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Abgeschickt von Michael Weinert am 30 Oktober, 2003 um 06:22:09
Encouraged by Bill Steele's posting about his bleaching model, I would like to post some of my former observations on seed treatment with NaOCl which might be helpful for the germination of difficult Cyp species. The results were published 1992 in "Die Orchidee" 43(6), p.287-293 (in German, download 4 MB). My trials at that time were made with seed of Epipactis palustris, but I am pretty sure that the results are applicable to Cyps, too. I used 0.3 % NaOCl and tested the viability by staining the seed with 2,3,5-Triphenyltetrazolium chloride (TTC). Physiologically active embryos turn red, slightly active embryos turn orange, inactive embryos remain yellowish. All trials were made with the same batch of seed (several capsules harvested from one clump of Epipactis palustris and all seeds mixed together).
There were two main results:
1. The ratio between the amount of seed and the
volume of NaOCl is relevant for the intensity of bleaching.
The less seed in a given volume of NaOCl, the more intense the bleaching. This effect is especially visible with a long duration of the treatment. The reason is the slower decrease of the chlorine content in the NaOCl solution (indicated by a iodine test). Please see below the data of 3 repetitions with 48 - 6 mg seed in 15 ml 0.3% NaOCl and a bleaching time of 1 - 5 hours, the numbers showing the percentage of TTC-positive embryos (the Tukey letters of significance must only be compared within the same duration of treatment).
This means that it is possible to determine the best bleaching time for a specific batch of seed before sowing by making small scale trials with a fixed seed/NaOCl ratio at different bleaching times and using the TTC test. After this the quantity of seed and NaOCl is multiplied and the optimal bleaching treatment applied for the major amount of seed. No longer losing precious seed by erroneously using the wrong pre-sowing treatment for the complete batch!
2. Seed of hard-to-germinate orchids can contain two different types
of seed which require different bleaching times.
I was very surprised not to find a normal distribution regarding the bleaching time and percentage of viable (i.e. TTC-positive) embryos. The different symbols show the amount of seed used with 15 ml 0.3 % NaOCl solution: the square means 48 mg seed, the rhombus 24 mg, the triangle 12 mg and the star 6mg.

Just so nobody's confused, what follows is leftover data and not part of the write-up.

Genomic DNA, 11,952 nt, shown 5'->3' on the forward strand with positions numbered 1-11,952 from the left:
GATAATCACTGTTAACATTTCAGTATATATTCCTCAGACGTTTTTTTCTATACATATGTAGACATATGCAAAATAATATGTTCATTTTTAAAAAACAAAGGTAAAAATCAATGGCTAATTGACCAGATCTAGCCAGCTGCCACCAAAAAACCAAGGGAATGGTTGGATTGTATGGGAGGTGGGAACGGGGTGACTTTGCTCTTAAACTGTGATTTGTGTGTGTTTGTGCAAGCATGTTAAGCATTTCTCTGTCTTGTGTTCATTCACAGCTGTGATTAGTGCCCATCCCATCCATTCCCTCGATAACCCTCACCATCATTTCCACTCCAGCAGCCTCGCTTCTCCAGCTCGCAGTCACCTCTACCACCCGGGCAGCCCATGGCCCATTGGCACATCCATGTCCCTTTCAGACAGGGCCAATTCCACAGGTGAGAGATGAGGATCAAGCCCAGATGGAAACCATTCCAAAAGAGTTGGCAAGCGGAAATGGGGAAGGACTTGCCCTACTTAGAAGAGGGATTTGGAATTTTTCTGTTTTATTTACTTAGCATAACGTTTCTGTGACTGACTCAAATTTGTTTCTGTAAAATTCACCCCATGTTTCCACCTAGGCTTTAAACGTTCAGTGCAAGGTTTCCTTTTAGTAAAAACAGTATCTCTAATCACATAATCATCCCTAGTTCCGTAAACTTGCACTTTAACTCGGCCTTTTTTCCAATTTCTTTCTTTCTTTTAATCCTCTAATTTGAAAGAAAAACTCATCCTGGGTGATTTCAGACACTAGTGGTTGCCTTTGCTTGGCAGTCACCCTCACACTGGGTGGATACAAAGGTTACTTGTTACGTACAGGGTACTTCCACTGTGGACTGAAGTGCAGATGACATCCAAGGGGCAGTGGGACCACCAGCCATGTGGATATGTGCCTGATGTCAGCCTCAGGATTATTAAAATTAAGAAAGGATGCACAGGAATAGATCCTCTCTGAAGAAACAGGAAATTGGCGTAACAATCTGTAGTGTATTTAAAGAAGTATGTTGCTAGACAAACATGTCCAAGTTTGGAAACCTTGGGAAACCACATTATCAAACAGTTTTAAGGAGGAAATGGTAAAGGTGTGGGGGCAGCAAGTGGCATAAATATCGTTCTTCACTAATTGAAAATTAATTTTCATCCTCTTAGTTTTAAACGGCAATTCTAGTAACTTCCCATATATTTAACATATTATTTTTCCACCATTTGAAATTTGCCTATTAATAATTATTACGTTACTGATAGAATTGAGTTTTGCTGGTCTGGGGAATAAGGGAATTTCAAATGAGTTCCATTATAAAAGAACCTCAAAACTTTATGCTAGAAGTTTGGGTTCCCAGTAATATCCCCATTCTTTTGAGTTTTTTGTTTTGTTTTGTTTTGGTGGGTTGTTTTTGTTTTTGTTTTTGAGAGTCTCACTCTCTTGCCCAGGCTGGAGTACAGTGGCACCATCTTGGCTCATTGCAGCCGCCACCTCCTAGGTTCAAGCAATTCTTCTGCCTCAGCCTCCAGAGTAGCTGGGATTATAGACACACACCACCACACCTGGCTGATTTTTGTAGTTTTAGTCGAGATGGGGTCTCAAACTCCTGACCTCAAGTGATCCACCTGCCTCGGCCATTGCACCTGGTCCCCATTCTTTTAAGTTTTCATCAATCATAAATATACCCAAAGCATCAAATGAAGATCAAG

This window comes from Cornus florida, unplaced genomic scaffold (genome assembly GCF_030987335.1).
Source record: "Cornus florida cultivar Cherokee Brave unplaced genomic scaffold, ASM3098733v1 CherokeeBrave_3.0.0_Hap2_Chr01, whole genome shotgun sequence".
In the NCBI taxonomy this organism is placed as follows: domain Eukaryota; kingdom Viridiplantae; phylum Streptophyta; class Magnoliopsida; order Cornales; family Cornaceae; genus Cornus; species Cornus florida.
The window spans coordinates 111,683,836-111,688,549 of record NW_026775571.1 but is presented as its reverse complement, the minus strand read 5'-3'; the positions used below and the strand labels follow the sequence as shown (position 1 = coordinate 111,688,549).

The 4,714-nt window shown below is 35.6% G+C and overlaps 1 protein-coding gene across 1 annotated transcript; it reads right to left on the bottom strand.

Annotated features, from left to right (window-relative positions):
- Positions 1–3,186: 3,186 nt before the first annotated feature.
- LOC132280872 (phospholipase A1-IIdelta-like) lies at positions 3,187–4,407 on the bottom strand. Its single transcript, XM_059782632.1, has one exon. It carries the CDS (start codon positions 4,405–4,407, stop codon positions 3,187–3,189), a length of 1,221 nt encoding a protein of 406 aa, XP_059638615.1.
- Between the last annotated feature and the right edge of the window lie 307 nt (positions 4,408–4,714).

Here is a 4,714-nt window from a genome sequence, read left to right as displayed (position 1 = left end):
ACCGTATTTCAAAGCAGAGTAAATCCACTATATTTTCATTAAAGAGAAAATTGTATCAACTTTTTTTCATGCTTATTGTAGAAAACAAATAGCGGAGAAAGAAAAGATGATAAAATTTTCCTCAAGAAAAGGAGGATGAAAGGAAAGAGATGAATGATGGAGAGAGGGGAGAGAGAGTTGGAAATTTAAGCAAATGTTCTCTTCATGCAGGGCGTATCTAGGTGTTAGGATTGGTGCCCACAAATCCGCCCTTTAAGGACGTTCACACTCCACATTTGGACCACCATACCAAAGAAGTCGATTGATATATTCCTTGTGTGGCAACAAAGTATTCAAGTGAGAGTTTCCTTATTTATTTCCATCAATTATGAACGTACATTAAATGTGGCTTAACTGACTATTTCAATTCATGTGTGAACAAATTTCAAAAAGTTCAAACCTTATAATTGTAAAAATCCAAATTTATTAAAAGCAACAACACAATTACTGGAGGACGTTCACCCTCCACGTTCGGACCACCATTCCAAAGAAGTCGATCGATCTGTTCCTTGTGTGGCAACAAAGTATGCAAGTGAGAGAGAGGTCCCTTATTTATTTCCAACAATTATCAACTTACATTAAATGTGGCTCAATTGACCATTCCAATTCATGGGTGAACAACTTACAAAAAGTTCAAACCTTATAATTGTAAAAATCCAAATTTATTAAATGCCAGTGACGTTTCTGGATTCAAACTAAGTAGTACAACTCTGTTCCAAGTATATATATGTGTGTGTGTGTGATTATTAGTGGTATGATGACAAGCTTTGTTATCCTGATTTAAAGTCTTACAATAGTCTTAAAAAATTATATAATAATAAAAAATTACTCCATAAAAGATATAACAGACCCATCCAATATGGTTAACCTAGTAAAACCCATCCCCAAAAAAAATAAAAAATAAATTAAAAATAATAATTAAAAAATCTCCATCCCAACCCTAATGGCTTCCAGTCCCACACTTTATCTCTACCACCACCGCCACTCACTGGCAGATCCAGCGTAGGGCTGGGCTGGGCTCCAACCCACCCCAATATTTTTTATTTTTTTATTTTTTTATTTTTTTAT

This contradiction to my expectations could only be solved by differentiating between orange and red stained embryos, i.e. between less and more physiologically active embryos. The figure below shows the results for the orange embryos, which is the expected normal distribution.
The next figure shows the results for the red embryos.
This is very interesting as it proves the existence of a seed type which requires very little bleaching and should be easy to germinate. I assume that it makes sense for the orchid to produce seed with varying germination times as every year is different and sometimes the fast germinating embryos may have an advantage and another year the slow germinating part of the seed may be better off. In the light of these observations it might be worth a try to apply only a light bleaching treatment on seed of hard-to-germinate orchid species in order to preserve the easy germinating group of embryos. Additionally it might be better for these species to use low concentrations of NaOCl and a wide seed/NaOCl ratio. Then the intensity of bleaching is high enough but not killing the embryo immediately after the carapace has been penetrated. The TTC test and the seed/NaOCl ratio makes it possible to determine the optimum bleaching treatment with a small part of the seed before sowing and should make germination more predictable.
Unfortunately the end of my studies at the university put an end to these trials. So I have never applied these findings on sowings of difficult Cyp species. Maybe that one of the fellow propagators is encouraged to try it out and report about his results! Or is there anybody who already has made any experience in this matter? Comments solicited.
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